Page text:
After a Decade's Absence, the Silverado's Going Big Again

after a decades absence the silverados going big again

An ill wind blew through Detroit late last decade, prompting all domestic automakers to shed excess weight in order to keep their heads above water. In some cases, automakers shaved off long-running brands like an unwanted hair. Models disappeared, while some prestige nameplates snapped up years earlier went out to the yard sale plastered in discount stickers.

A less flashy side of the recession-era cost-cutting involved the elimination of certain automotive niches. One, General Motors’ medium-duty truck line, failed to find a buyer before bankruptcy tipped GM’s hand. The unit didn’t make it out of the recession alive.

Well, now it’s back. GM has announced the Chevrolet Silverado line will no longer stop at the 3500HD model, and that our first full glimpse of the new medium-duty truck line will come in just two months.

The debut of the Silverado 4500HD and 5500HD chassis cabs will take place at this year’s Work Truck Show, held in Indianapolis in early March. The Class 4 and 5 trucks will arrive in a variety of configurations, all powered by Duramax diesel engines and Allison transmissions.

Regular and crew cab, two- and four-wheel drive, and a selection of GVWRs and wheelbases await potential buyers. “The Silverado 4500HD/5500HD trucks are the flagship of our full-line commercial truck portfolio and we’ve designed them to be among the best in the industry in maneuverability, serviceability, visibility, quietness and comfort, diesel fuel economy and more,” said Ed Peper, U.S. vice president, General Motors Fleet.

GM claims the trucks aren’t based on existing trucks; rather, they’re a ground-up creation. Frequent partner Navistar International helped in the development. Included in the trucks’ content list is an “expanding suite” of connectivity options like OnStar and 4G LTE Wi-F, plus telematics for fleet monitoring purposes.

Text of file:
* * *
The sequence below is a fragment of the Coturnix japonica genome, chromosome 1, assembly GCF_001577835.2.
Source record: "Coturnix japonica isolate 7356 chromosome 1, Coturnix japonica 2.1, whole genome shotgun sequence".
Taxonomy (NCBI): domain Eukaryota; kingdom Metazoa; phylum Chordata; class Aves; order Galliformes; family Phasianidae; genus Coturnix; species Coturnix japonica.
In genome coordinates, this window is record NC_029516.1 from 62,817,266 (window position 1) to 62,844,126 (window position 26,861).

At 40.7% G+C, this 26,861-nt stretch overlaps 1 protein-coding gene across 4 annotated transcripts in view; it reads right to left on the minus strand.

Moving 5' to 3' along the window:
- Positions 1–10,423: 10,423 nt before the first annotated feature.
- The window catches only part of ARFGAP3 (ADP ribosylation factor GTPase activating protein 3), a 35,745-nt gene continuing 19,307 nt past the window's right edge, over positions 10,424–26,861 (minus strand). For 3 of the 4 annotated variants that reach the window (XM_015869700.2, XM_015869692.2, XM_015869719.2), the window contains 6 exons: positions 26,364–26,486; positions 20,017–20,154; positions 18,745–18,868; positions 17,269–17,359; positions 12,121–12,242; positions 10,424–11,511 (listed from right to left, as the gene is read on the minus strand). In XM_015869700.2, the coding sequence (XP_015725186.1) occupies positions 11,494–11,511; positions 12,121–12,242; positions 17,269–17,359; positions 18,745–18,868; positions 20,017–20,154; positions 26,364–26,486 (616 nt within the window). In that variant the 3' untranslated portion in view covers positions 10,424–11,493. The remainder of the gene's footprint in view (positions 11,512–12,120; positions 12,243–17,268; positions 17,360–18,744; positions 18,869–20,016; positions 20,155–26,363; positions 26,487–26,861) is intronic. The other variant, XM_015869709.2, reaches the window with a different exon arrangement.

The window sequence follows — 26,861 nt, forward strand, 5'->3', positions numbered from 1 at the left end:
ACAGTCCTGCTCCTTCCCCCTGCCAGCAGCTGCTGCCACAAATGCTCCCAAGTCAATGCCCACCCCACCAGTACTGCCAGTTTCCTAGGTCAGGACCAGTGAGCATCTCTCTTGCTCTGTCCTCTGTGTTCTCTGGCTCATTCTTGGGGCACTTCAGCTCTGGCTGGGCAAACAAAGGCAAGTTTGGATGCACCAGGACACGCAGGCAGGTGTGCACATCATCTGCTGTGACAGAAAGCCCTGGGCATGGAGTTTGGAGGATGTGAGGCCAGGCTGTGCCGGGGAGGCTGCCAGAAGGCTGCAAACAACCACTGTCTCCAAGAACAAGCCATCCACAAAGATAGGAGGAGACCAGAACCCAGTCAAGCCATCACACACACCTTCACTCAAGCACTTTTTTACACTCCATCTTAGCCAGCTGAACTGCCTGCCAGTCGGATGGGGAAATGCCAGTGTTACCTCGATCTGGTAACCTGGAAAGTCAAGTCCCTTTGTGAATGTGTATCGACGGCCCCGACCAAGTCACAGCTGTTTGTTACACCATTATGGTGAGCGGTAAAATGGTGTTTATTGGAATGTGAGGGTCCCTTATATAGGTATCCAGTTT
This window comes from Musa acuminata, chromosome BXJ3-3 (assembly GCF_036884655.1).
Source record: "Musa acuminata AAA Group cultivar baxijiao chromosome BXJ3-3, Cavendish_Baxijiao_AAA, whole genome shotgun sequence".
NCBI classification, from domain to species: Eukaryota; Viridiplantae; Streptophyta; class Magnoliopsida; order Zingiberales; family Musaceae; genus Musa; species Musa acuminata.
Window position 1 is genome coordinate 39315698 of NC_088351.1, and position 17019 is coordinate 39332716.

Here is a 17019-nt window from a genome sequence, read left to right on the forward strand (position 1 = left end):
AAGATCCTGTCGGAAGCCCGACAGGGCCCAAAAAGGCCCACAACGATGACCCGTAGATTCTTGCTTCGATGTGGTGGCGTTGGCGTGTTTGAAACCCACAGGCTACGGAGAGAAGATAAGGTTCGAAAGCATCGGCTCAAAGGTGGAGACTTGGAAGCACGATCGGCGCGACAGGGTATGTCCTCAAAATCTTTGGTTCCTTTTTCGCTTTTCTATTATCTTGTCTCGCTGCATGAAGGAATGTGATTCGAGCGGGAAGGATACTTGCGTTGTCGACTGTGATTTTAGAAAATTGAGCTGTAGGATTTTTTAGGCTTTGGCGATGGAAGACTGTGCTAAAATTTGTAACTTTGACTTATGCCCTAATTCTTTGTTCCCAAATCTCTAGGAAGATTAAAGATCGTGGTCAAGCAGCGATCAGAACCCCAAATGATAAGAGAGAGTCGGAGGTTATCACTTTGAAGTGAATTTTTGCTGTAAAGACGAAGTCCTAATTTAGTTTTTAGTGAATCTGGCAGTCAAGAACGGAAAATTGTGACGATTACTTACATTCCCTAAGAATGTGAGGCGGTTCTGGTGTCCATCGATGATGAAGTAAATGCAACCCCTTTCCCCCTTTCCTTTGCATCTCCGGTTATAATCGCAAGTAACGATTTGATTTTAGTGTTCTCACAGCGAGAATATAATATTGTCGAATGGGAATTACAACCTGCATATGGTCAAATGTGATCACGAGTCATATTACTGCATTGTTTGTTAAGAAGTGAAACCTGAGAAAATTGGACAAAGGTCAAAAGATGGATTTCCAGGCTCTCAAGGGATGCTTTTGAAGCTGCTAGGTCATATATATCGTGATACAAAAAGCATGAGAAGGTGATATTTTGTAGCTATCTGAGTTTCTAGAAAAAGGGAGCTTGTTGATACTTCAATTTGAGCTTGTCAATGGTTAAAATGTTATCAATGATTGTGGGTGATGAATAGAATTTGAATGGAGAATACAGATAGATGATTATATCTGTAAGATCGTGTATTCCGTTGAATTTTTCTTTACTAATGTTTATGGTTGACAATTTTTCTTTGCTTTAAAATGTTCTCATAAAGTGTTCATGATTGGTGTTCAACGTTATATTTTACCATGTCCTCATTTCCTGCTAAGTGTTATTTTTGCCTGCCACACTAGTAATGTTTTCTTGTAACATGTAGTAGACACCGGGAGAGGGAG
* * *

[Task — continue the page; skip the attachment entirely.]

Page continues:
Exact specifications will have to wait until the March show, and production is scheduled to commence in Ohio late this year. One wonders if GM will stage a repeat of its Texas helicopter stunt with the largest of the Silverados.

[Image: General Motors]

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  • Dennis Howerton Nice article, Cory. Makes me wish I had bought Festivas when they were being produced. Kia made them until the line was discontinued, but Kia evidently used some of the technology to make the Rio. Pictures of the interior look a lot like my Rio's interior, and the 1.5 liter engine is from Mazda while Ford made the automatic transmission in the used 2002 Rio I've been driving since 2006. I might add the Rio is also an excellent subcompact people mover.
  • Sgeffe Bronco looks with JLR “reliability!”What’s not to like?!
  • FreedMike Back in the '70s, the one thing keeping consumers from buying more Datsuns was styling - these guys were bringing over some of the ugliest product imaginable. Remember the F10? As hard as I try to blot that rolling aberration from my memory, it comes back. So the name change to Nissan made sense, and happened right as they started bringing over good-looking product (like the Maxima that will be featured in this series). They made a pretty clean break.
  • Flowerplough Liability - Autonomous vehicles must be programmed to make life-ending decisions, and who wants to risk that? Hit the moose or dive into the steep grassy ditch? Ram the sudden pile up that is occurring mere feet in front of the bumper or scan the oncoming lane and swing left? Ram the rogue machine that suddenly swung into my lane, head on, or hop up onto the sidewalk and maybe bump a pedestrian? With no driver involved, Ford/Volkswagen or GM or whomever will bear full responsibility and, in America, be ambulance-chaser sued into bankruptcy and extinction in well under a decade. Or maybe the yuge corporations will get special, good-faith, immunity laws, nation-wide? Yeah, that's the ticket.
  • FreedMike It's not that consumers wouldn't want this tech in theory - I think they would. Honestly, the idea of a car that can take over the truly tedious driving stuff that drives me bonkers - like sitting in traffic - appeals to me. But there's no way I'd put my property and my life in the hands of tech that's clearly not ready for prime time, and neither would the majority of other drivers. If they want this tech to sell, they need to get it right.
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